Solar energy is quietly starting to eat the lunch of fossil fuels. Across the world, solar energy prices are now becoming competitive with often cheaper coal and natural gas.
The first locations to reach grid parity are mostly sunny locations closer to the equator. India’s national solar program, according to a Deutsche Bank report, is now able to sell solar produced power for 12 cents per kilowatt — roughly equal to power provided by national coal plants. Deutsche bank also noted that solar developers were producing competitive, unsubsidized projects in southern Italy.
In Spain, CoEnergy, a solar power developer, has produced a project that profitably sells solar energy for 10 Eurocents per kilowatt hour. Conventional energy systems in the same region produce energy for 15-17 cents per kilowatt hour. In this case, CoEnergy outcompetes fossil fuels by 5-7 cents per kilowatt hour without any support via feed in tariffs (FITS).
Solar Power Cheaper Than Coal, Oil
In the US, Hawaii, which relies on costly oil for 80% of its electricity generation reached solar grid parity last year. Residents seeking to save money by installing solar panels, unfortunately, have run into a regulatory backlash imposed by utilities seeking to limit the number of solar installation. Nonetheless, legislators lifted the solar energy cap from 15% of all power generated to 25% and are under pressure to lift the cap still further. Arizona also saw a leap toward grid parity earlier this year. There, First Solar is currently installing a massive 50 MW solar power plant that will sell its energy for 5.8 cents per kilowatt hour undercutting local coal power by 5-8 cents. In total, more than 100 million US power customers are expected to see solar energy reach grid parity over the coming decade.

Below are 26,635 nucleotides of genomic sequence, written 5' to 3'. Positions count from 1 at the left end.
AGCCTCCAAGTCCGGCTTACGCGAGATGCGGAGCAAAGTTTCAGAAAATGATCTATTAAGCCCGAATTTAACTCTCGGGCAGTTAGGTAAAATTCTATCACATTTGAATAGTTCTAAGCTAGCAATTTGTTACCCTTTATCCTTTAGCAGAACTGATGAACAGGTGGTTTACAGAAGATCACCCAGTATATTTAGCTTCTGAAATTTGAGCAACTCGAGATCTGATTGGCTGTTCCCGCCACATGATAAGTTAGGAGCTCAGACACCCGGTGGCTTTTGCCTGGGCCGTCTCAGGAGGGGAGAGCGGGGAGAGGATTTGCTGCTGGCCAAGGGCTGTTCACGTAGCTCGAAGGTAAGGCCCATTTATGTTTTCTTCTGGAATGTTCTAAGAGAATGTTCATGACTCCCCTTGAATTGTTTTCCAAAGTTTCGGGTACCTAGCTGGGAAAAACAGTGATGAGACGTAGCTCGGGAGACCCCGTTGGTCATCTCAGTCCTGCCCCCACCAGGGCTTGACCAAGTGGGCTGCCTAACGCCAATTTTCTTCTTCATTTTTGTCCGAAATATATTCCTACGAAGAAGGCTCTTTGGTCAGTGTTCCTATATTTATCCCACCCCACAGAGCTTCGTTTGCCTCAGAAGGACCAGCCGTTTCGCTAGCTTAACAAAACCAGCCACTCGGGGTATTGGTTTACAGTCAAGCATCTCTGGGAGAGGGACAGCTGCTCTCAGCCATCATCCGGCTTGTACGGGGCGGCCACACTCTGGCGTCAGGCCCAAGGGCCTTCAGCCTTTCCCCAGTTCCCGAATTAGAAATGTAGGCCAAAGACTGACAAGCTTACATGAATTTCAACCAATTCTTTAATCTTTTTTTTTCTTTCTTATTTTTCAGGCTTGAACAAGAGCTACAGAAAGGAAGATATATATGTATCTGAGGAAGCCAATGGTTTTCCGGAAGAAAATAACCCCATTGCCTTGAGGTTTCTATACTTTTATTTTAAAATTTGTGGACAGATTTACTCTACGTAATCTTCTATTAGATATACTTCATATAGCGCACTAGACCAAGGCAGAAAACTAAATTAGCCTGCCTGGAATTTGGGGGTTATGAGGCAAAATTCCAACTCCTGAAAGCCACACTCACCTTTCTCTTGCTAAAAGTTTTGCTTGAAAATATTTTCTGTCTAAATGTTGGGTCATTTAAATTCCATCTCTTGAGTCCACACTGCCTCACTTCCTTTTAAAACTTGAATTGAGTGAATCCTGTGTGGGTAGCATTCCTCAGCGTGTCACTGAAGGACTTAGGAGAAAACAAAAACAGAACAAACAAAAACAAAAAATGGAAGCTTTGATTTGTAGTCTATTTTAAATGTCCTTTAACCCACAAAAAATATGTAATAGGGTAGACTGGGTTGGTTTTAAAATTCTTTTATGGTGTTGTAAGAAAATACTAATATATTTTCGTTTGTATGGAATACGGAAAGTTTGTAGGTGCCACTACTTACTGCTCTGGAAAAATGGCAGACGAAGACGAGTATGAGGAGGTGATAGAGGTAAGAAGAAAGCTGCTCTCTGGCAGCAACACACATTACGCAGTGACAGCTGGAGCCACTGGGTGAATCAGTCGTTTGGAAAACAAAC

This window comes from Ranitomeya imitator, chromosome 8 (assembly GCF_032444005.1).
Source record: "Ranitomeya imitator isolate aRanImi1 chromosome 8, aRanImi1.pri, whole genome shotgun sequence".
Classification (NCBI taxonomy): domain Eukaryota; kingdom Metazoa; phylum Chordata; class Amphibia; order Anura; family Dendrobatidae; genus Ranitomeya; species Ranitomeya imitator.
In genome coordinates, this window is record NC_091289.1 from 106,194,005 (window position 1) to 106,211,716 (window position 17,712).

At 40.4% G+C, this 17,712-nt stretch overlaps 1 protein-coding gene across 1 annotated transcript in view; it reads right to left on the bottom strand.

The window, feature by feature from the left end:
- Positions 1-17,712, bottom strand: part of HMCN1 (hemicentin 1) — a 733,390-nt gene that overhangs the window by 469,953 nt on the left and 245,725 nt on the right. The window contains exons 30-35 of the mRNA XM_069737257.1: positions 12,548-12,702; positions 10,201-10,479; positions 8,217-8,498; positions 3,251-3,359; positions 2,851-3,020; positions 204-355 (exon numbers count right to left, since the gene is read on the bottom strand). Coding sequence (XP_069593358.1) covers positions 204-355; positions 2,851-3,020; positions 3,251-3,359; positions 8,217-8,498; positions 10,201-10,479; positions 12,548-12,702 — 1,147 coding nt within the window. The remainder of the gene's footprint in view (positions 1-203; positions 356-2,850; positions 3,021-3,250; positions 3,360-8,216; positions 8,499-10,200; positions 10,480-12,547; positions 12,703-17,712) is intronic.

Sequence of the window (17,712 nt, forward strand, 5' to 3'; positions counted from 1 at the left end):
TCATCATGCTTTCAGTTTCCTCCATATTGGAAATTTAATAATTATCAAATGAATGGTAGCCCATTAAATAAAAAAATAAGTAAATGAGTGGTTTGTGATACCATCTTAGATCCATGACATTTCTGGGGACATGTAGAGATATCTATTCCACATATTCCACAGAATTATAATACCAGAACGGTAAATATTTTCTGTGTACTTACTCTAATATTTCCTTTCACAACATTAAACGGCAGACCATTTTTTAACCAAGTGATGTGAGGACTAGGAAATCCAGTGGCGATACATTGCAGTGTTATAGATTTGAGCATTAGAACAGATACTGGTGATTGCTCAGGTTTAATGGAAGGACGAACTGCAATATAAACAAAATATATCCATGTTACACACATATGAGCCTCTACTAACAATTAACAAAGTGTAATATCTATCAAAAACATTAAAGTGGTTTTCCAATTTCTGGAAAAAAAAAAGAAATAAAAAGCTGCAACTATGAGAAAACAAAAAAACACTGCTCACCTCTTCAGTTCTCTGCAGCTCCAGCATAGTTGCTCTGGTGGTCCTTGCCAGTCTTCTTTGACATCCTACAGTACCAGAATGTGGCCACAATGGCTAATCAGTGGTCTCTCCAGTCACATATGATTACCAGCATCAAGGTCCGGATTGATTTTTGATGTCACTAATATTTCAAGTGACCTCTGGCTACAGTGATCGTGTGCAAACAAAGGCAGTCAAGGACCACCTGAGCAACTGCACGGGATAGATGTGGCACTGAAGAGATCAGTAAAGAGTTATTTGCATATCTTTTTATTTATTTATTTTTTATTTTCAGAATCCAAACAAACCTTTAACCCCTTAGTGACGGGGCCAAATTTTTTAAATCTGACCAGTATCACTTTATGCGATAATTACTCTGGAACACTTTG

Even northern, cloudy Germany is pushing the grid parity envelope as it is estimated that solar power will be cheaper than standard power for a majority of German customers by 2014.
These developments, including a surge in solar energy development in China and the UK spurred Deutsche Bank to predict that 30 gigawatts of solar energy will be installed worldwide in 2013 and that installations will continue to grow by 20% year-on-year for at least the next three years. Futhermore, falling solar panel prices, increases in panel efficiency and lower installation costs are predicted to make solar energy less expensive than gas and coal by 2020. In fact, most major manufacturers see individual panel costs falling to 42-52 cents per watt by 2015 with efficiencies ramping higher and installation costs rapidly falling through 2020.
Such reductions will result in far less reliance on subsidy support by solar industry in the coming years and will, likely, make the 500+ billion dollar per year subsidy support received by fossil fuels more and more difficult to justify.